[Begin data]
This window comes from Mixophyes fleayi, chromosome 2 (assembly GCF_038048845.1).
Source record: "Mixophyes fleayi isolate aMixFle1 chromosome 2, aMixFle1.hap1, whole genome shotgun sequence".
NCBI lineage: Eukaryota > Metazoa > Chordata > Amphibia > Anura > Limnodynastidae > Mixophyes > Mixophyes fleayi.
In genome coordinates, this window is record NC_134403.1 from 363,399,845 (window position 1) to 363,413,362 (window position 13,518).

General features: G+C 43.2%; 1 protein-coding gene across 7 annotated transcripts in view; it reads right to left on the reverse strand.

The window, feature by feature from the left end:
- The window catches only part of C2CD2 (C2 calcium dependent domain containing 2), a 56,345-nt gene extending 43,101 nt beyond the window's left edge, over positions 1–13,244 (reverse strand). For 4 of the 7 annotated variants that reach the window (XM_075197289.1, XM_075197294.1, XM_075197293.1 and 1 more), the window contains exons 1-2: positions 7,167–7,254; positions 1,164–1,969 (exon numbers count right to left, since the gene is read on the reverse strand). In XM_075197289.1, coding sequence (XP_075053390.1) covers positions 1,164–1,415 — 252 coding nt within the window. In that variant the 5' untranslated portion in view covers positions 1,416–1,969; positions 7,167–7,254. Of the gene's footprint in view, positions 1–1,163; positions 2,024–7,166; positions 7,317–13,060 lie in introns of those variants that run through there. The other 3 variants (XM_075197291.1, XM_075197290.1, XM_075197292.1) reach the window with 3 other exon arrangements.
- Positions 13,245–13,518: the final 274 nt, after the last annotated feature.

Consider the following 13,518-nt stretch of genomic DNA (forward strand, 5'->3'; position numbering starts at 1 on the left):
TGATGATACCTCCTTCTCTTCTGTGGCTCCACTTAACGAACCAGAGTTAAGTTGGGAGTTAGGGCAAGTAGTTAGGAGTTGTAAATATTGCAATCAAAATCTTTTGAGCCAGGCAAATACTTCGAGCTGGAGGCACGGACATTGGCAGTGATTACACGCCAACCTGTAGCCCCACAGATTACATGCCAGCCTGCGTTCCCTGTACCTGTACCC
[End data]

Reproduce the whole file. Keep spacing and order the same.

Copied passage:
This window comes from Mixophyes fleayi, chromosome 2 (assembly GCF_038048845.1).
Source record: "Mixophyes fleayi isolate aMixFle1 chromosome 2, aMixFle1.hap1, whole genome shotgun sequence".
NCBI lineage: Eukaryota > Metazoa > Chordata > Amphibia > Anura > Limnodynastidae > Mixophyes > Mixophyes fleayi.
In genome coordinates, this window is record NC_134403.1 from 363,399,845 (window position 1) to 363,413,362 (window position 13,518).

General features: G+C 43.2%; 1 protein-coding gene across 7 annotated transcripts in view; it reads right to left on the reverse strand.

The window, feature by feature from the left end:
- The window catches only part of C2CD2 (C2 calcium dependent domain containing 2), a 56,345-nt gene extending 43,101 nt beyond the window's left edge, over positions 1–13,244 (reverse strand). For 4 of the 7 annotated variants that reach the window (XM_075197289.1, XM_075197294.1, XM_075197293.1 and 1 more), the window contains exons 1-2: positions 7,167–7,254; positions 1,164–1,969 (exon numbers count right to left, since the gene is read on the reverse strand). In XM_075197289.1, coding sequence (XP_075053390.1) covers positions 1,164–1,415 — 252 coding nt within the window. In that variant the 5' untranslated portion in view covers positions 1,416–1,969; positions 7,167–7,254. Of the gene's footprint in view, positions 1–1,163; positions 2,024–7,166; positions 7,317–13,060 lie in introns of those variants that run through there. The other 3 variants (XM_075197291.1, XM_075197290.1, XM_075197292.1) reach the window with 3 other exon arrangements.
- Positions 13,245–13,518: the final 274 nt, after the last annotated feature.

Consider the following 13,518-nt stretch of genomic DNA (forward strand, 5'->3'; position numbering starts at 1 on the left):
TGATGATACCTCCTTCTCTTCTGTGGCTCCACTTAACGAACCAGAGTTAAGTTGGGAGTTAGGGCAAGTAGTTAGGAGTTGTAAATATTGCAATCAAAATCTTTTGAGCCAGGCAAATACTTCGAGCTGGAGGCACGGACATTGGCAGTGATTACACGCCAACCTGTAGCCCCACAGATTACATGCCAGCCTGCGTTCCCTGTACCTGTACCC